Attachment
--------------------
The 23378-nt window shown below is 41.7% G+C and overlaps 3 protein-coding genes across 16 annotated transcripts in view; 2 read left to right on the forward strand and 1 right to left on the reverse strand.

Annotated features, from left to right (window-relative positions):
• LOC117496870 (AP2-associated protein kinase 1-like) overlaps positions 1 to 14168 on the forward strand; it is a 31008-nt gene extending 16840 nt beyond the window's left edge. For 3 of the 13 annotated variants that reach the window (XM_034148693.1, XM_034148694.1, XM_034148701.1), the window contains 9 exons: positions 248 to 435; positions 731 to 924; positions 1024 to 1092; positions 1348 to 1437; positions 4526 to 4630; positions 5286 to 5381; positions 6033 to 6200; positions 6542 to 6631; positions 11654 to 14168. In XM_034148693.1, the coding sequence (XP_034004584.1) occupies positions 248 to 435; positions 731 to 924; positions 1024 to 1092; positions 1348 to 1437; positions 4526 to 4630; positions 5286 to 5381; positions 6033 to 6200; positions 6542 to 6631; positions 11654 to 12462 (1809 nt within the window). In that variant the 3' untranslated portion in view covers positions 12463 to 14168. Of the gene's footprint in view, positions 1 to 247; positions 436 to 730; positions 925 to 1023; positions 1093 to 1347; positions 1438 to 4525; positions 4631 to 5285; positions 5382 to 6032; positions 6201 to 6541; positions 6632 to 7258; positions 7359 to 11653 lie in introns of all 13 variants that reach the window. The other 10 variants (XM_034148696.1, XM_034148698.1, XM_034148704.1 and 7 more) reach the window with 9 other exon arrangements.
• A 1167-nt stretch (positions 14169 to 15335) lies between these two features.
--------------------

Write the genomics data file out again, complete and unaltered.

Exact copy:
The 23378-nt window shown below is 41.7% G+C and overlaps 3 protein-coding genes across 16 annotated transcripts in view; 2 read left to right on the forward strand and 1 right to left on the reverse strand.

Annotated features, from left to right (window-relative positions):
• LOC117496870 (AP2-associated protein kinase 1-like) overlaps positions 1 to 14168 on the forward strand; it is a 31008-nt gene extending 16840 nt beyond the window's left edge. For 3 of the 13 annotated variants that reach the window (XM_034148693.1, XM_034148694.1, XM_034148701.1), the window contains 9 exons: positions 248 to 435; positions 731 to 924; positions 1024 to 1092; positions 1348 to 1437; positions 4526 to 4630; positions 5286 to 5381; positions 6033 to 6200; positions 6542 to 6631; positions 11654 to 14168. In XM_034148693.1, the coding sequence (XP_034004584.1) occupies positions 248 to 435; positions 731 to 924; positions 1024 to 1092; positions 1348 to 1437; positions 4526 to 4630; positions 5286 to 5381; positions 6033 to 6200; positions 6542 to 6631; positions 11654 to 12462 (1809 nt within the window). In that variant the 3' untranslated portion in view covers positions 12463 to 14168. Of the gene's footprint in view, positions 1 to 247; positions 436 to 730; positions 925 to 1023; positions 1093 to 1347; positions 1438 to 4525; positions 4631 to 5285; positions 5382 to 6032; positions 6201 to 6541; positions 6632 to 7258; positions 7359 to 11653 lie in introns of all 13 variants that reach the window. The other 10 variants (XM_034148696.1, XM_034148698.1, XM_034148704.1 and 7 more) reach the window with 9 other exon arrangements.
• A 1167-nt stretch (positions 14169 to 15335) lies between these two features.